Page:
The series possibly presents the most faithful screen adaptations of many of the Holmes stories,[citation needed] although liberties were taken with some plotlines and characters, particularly later in the run during the 1990s episodes. A big change was Holmes quitting his cocaine habit in the episode "The Devil's Foot," which was done at the approval of Conan Doyle's daughter when it was discovered that the series had a considerable child audience.[citation needed] Nonetheless, the series has been highly praised for its star, its adherence to Doyle's original concept in the characterisation of Watson, its high production values, and close attention to period detail.[citation needed]

As well as being broadcast by ITV in the UK, the series was popular overseas,[citation needed] particularly in the United States, where the episodes initially ran on PBS stations there in the Mystery! strand. Later series gained co-production funding from Boston PBS broadcaster WGBH. The shows have also been transmitted on cable television stations Disney Channel and A&E Network in the US and on CBC in Canada. In the UK, the series has often been repeated on Granada Plus, ITV3, and BBC Two, which ran the complete series on Saturday afternoons from 2003 to 2005. This makes the series one of the very few major in-house ITV series ever to have been subsequently shown on the BBC. In March 2006, the series returned to its original channel for the first time in over a decade, as part of the daytime television line-up on weekday afternoons.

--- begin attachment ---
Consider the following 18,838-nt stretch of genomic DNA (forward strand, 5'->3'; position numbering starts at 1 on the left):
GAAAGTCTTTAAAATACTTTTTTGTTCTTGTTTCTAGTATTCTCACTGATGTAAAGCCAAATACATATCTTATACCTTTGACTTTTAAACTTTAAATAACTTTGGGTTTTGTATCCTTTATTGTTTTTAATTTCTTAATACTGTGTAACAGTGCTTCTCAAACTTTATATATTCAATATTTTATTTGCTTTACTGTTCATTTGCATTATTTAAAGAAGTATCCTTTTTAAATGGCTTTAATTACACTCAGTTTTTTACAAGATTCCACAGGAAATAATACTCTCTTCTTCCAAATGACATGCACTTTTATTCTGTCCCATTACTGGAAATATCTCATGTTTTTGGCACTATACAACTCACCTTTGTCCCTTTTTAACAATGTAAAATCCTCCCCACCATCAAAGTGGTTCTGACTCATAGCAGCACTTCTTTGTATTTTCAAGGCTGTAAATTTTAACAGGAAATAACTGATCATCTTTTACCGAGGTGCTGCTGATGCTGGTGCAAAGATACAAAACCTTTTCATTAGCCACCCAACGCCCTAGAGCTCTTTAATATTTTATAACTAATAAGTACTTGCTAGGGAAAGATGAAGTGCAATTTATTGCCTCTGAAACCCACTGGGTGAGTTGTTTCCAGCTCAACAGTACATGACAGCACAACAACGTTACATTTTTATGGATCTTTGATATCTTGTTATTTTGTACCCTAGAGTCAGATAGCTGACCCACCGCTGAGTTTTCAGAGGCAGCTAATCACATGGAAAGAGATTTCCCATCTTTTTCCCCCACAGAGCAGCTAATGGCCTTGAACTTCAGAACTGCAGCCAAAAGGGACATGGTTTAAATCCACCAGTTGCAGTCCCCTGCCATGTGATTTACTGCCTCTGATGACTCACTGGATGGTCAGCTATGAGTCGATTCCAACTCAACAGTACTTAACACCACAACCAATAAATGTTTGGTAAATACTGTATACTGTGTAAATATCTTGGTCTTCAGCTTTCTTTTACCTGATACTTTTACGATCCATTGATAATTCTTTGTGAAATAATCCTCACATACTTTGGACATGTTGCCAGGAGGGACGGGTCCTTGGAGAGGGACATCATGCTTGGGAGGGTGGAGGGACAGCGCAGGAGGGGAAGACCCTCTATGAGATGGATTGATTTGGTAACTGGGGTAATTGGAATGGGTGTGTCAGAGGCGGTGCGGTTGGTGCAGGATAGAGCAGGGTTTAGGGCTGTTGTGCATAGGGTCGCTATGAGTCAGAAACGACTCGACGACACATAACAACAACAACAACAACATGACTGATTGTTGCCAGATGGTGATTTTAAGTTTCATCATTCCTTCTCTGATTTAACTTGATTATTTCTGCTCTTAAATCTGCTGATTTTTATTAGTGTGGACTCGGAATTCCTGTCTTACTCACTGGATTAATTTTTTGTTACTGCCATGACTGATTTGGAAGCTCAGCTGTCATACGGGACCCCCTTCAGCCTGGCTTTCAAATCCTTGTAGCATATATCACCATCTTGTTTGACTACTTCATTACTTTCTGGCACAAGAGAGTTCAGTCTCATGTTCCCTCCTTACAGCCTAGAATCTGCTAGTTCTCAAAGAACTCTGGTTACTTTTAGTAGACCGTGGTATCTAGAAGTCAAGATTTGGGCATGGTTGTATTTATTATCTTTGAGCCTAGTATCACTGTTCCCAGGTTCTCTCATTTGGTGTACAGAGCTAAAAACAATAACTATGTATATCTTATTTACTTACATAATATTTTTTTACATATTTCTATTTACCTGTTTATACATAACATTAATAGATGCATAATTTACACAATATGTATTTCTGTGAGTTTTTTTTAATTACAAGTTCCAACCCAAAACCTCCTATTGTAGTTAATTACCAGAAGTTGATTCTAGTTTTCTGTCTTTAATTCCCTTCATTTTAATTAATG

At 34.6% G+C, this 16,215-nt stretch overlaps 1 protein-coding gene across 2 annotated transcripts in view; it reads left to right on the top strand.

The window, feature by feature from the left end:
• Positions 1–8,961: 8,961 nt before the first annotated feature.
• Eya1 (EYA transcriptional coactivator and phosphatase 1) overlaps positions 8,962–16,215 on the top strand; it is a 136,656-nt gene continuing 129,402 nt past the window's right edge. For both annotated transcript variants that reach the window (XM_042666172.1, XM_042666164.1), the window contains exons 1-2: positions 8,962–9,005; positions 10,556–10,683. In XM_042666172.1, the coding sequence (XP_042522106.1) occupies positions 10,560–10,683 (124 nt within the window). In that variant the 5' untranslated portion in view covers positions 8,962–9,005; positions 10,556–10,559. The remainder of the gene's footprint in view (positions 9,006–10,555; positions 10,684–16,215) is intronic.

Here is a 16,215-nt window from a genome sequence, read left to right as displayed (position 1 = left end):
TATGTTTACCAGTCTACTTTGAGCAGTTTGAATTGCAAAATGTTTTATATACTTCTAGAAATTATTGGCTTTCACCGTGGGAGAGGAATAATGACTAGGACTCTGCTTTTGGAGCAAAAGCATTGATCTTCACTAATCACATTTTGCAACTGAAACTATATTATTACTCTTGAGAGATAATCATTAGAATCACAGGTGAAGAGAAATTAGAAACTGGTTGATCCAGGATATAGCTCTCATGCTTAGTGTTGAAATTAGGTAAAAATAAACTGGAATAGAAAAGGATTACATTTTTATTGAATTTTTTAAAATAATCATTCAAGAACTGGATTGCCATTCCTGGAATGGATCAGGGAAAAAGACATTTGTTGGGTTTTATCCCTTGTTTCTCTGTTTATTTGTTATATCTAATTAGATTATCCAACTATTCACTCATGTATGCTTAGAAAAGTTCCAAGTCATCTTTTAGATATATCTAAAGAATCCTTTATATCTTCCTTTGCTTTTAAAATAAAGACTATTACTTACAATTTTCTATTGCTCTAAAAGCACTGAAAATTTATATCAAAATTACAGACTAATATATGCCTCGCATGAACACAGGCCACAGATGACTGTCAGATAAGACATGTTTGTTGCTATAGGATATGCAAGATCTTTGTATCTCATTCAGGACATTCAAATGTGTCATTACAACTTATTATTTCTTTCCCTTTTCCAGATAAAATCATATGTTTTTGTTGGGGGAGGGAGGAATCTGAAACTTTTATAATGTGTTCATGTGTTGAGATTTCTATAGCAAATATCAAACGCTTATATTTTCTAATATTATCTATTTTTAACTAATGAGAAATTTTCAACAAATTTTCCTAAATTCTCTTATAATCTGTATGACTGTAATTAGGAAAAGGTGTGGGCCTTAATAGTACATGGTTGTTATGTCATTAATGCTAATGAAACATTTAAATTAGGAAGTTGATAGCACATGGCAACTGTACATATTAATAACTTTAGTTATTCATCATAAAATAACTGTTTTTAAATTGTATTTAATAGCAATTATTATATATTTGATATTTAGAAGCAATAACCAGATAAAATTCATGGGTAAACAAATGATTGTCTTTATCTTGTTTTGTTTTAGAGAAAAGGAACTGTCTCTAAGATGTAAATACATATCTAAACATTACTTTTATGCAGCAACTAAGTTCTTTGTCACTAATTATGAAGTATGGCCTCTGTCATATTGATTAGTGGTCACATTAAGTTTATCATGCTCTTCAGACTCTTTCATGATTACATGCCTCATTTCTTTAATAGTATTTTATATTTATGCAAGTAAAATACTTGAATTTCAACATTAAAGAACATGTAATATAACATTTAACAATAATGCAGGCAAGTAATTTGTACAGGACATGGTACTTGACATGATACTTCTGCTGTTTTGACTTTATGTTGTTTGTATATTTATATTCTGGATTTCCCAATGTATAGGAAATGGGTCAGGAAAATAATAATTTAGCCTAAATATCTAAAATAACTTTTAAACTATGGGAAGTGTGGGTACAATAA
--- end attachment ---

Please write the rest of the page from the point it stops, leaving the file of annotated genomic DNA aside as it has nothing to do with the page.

The complete series has also been released on VHS and on DVD, twice on the latter medium, with the most recent 2005 release taking advantage of the digitally remastered film prints originally prepared for the BBC Two repeat run. In December 2012 the series was released on Blu-ray in Japan, in Spain in May 2013 and in France in October 2013.[7]